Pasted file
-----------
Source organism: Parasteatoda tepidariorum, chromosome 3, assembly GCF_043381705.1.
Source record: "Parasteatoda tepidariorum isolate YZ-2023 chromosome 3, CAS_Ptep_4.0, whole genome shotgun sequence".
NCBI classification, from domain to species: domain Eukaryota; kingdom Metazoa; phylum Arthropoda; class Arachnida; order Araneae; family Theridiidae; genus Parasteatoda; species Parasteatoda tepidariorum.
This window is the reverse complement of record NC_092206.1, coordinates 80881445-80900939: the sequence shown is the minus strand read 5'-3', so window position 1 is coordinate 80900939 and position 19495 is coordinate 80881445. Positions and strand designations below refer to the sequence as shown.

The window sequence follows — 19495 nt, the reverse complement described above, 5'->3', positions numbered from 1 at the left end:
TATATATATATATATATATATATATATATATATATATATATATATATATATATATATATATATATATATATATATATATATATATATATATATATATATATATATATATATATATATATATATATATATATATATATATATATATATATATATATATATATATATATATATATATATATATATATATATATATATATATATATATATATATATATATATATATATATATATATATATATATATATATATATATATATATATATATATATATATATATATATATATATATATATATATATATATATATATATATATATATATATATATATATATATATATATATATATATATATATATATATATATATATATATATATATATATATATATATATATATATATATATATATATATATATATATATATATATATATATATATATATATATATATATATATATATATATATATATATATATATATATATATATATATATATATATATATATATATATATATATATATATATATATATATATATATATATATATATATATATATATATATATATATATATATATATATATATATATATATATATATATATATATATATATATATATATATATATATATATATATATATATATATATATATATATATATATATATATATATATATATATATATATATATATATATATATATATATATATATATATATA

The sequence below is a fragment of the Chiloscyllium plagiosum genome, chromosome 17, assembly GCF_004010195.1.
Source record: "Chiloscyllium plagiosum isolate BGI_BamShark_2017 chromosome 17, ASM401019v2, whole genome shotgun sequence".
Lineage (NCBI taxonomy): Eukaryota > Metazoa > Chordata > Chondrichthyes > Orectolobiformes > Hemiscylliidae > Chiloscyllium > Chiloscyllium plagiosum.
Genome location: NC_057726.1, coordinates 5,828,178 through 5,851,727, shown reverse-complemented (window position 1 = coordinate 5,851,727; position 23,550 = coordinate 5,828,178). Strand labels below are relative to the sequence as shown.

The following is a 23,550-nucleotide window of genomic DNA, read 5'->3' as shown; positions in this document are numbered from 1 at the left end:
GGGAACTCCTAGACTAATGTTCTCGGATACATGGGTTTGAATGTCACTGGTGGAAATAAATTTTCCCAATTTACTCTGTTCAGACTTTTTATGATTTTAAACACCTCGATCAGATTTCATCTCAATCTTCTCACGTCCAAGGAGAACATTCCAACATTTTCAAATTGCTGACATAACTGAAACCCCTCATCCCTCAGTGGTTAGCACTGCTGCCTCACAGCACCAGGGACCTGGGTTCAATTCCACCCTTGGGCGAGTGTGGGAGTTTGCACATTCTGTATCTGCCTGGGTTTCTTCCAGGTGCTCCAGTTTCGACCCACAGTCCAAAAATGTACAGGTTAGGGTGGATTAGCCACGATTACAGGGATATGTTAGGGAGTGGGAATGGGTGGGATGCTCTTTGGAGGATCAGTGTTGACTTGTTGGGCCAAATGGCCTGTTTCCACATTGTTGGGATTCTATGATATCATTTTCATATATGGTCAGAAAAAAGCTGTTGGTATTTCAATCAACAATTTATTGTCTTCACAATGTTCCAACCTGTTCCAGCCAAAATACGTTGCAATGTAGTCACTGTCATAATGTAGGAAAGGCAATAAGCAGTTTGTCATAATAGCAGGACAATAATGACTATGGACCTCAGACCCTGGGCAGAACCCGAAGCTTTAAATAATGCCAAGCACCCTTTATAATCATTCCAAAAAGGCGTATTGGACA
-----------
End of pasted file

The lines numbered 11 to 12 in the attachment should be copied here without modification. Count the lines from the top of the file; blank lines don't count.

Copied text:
The following is a 23,550-nucleotide window of genomic DNA, read 5'->3' as shown; positions in this document are numbered from 1 at the left end:
GGGAACTCCTAGACTAATGTTCTCGGATACATGGGTTTGAATGTCACTGGTGGAAATAAATTTTCCCAATTTACTCTGTTCAGACTTTTTATGATTTTAAACACCTCGATCAGATTTCATCTCAATCTTCTCACGTCCAAGGAGAACATTCCAACATTTTCAAATTGCTGACATAACTGAAACCCCTCATCCCTCAGTGGTTAGCACTGCTGCCTCACAGCACCAGGGACCTGGGTTCAATTCCACCCTTGGGCGAGTGTGGGAGTTTGCACATTCTGTATCTGCCTGGGTTTCTTCCAGGTGCTCCAGTTTCGACCCACAGTCCAAAAATGTACAGGTTAGGGTGGATTAGCCACGATTACAGGGATATGTTAGGGAGTGGGAATGGGTGGGATGCTCTTTGGAGGATCAGTGTTGACTTGTTGGGCCAAATGGCCTGTTTCCACATTGTTGGGATTCTATGATATCATTTTCATATATGGTCAGAAAAAAGCTGTTGGTATTTCAATCAACAATTTATTGTCTTCACAATGTTCCAACCTGTTCCAGCCAAAATACGTTGCAATGTAGTCACTGTCATAATGTAGGAAAGGCAATAAGCAGTTTGTCATAATAGCAGGACAATAATGACTATGGACCTCAGACCCTGGGCAGAACCCGAAGCTTTAAATAATGCCAAGCACCCTTTATAATCATTCCAAAAAGGCGTATTGGACA